Similarly, the need to identify the biological fathers of "bastards" appeared in the "new" Poor Law of 1834, the Poor Law Amendment Act 1844, the Bastardy Act of 1845, the Poor Law Amendment Act 1868, the Bastardy Laws Amendment Act 1873, etc. In each of these cases, paternity tests would have been desirable. They arguably would have avoided a backlash against women because of experience of what we would now call "paternity fraud". From the Finer Report :
DNA paternity tests are not simply a disruption to long-held positions. They are often the much-desired means of resolving long-standing problems. Paternity tests are part of the solution, not part of the problem! But the part of the problem that they are helping to solve needs to be carefully identified. They are primarily helping to solve child support, not parenting.
 "Report of the Committee on One-Parent Families" (aka "The Finer Report"), July 1974, Volume 2, Appendix 5, drawing upon 
 Hargreaves U.R.Q., "Bastardy and the New Poor Law", Past and Present, Number 37, 1967.
 Anderlik, M.R. & Rothstein, M.A. (2002), “DNA-based identity testing and the future of the family: A research agenda”,
Many proposals for "who is the father?" amount to "find the nearest man with a wallet".This is all about "who should pay child support?" (The purpose of the "Fatherhood" subsections below, "Types of father" and "Types of financial support for children", is to identify alternatives to this imperative).
Paying child support is not the only way people pay for children's upbringing, of course! Far better is to bring up children with hands-on parenting, which consumes both time and money. This is still a preferred choice after separation, but many parents, typically men, are excluded from this option, or choose not to exercise it. So we have one parent doing most of the hands-on work, and we need to find a source of money for that parent to use. What is that source?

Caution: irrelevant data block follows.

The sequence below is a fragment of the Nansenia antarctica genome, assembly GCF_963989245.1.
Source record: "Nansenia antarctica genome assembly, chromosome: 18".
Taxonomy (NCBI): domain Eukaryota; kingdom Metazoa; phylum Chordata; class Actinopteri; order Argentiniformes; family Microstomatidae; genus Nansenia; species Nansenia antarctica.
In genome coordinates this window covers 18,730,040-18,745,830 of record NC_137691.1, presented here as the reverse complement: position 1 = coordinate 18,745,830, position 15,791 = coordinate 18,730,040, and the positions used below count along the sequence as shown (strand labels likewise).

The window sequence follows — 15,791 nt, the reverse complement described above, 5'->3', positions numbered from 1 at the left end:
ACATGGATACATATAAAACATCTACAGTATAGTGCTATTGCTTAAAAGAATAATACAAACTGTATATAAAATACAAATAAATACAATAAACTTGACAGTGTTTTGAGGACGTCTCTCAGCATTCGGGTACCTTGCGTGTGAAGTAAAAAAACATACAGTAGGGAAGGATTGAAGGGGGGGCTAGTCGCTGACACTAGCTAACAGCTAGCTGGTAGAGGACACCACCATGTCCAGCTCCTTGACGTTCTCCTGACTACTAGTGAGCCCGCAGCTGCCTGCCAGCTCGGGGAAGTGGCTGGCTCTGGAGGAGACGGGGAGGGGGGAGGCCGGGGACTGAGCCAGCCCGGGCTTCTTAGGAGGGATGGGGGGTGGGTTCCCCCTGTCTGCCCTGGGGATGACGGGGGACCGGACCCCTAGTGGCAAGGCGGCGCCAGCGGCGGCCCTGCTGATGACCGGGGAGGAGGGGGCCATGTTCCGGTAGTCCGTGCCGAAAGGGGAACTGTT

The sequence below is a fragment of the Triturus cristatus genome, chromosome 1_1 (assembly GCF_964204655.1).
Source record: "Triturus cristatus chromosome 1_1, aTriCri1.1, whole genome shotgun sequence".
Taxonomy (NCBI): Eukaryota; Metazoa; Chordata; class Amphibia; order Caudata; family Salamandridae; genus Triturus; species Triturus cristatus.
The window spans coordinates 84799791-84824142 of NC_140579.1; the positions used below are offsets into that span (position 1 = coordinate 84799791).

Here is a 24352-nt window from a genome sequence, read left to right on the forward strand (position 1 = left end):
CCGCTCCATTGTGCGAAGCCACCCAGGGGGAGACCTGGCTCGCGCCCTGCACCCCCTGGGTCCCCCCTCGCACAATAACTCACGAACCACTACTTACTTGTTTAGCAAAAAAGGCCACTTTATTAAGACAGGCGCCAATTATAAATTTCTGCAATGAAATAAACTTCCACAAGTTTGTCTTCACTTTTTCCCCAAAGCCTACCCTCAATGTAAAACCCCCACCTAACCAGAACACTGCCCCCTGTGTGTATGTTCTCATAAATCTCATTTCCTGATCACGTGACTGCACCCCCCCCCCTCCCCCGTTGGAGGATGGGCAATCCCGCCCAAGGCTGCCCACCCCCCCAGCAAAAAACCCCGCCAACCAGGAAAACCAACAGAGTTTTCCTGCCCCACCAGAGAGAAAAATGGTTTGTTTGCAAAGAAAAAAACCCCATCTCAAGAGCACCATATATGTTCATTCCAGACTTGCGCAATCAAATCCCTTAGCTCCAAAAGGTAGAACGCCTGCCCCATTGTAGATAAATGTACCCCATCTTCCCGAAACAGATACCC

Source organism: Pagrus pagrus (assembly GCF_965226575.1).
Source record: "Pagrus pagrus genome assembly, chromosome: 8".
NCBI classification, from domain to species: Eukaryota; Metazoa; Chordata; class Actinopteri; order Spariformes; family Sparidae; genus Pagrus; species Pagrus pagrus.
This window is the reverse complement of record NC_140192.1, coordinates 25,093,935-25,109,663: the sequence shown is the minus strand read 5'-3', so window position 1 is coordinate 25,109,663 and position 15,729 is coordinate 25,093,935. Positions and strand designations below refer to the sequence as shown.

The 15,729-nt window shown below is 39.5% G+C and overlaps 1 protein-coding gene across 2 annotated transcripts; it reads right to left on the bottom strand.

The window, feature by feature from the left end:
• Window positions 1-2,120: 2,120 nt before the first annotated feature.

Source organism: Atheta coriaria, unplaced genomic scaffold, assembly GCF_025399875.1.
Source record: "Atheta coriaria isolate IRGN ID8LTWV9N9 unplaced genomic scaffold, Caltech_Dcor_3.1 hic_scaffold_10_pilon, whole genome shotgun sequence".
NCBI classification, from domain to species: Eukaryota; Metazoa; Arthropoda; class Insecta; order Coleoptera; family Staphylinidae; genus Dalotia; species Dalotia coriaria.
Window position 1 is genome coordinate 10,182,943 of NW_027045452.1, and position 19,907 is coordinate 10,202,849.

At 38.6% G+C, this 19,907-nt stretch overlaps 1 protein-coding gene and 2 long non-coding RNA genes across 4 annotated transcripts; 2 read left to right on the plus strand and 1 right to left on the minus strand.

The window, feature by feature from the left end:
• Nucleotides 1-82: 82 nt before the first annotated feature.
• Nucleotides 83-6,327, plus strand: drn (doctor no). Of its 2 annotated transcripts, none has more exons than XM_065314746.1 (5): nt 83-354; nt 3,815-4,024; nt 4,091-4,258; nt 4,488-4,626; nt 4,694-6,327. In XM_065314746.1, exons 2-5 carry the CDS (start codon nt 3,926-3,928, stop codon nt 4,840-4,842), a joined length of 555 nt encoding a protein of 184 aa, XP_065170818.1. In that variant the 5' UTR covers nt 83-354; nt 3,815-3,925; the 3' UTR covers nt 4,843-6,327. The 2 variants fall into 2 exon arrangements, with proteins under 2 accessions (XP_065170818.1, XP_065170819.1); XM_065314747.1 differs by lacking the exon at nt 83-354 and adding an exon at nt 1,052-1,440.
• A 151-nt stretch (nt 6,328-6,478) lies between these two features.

There is considerable logic and justice in the principle "the biological parents should pay", typically the biological father. The child exists, and consumes resources, because of what they did and didn't do. If it is clear that biological parents have this long-term financial responsibility, then there is a motivation for people to try to avoid creating a child unless they are prepared to support it later. Surely, in future, we will want men to use the next generation of male contraceptives to help reduce the proportion of children who are not wanted by both biological parents?
It is when money isn't obtained from the biological father, perhaps because he is unknown, or (historically) couldn't be identified with certainty, or for "ideological" reasons such as a preference for the previous ways, that authorities turn to the principle "find the nearest man with a wallet". This sometimes results in bizarre, and often unjust, decisions. This policy can lead to "paternity fraud". But sometimes it isn't even fraud, because there is no deception. It is sometimes an almost arbitrary decision that a particular man has been chosen to pay for the upbringing of the child because he was nearby at the time, or was nominated by the mother and never saw the court papers, or some other rationalisation. (And, of course, once it isn't a matter of who supplied the sperm, men and women are interchangeable! It becomes contemptuous sex bias to restrict the search for money to men. Why not "find the nearest women with a purse?").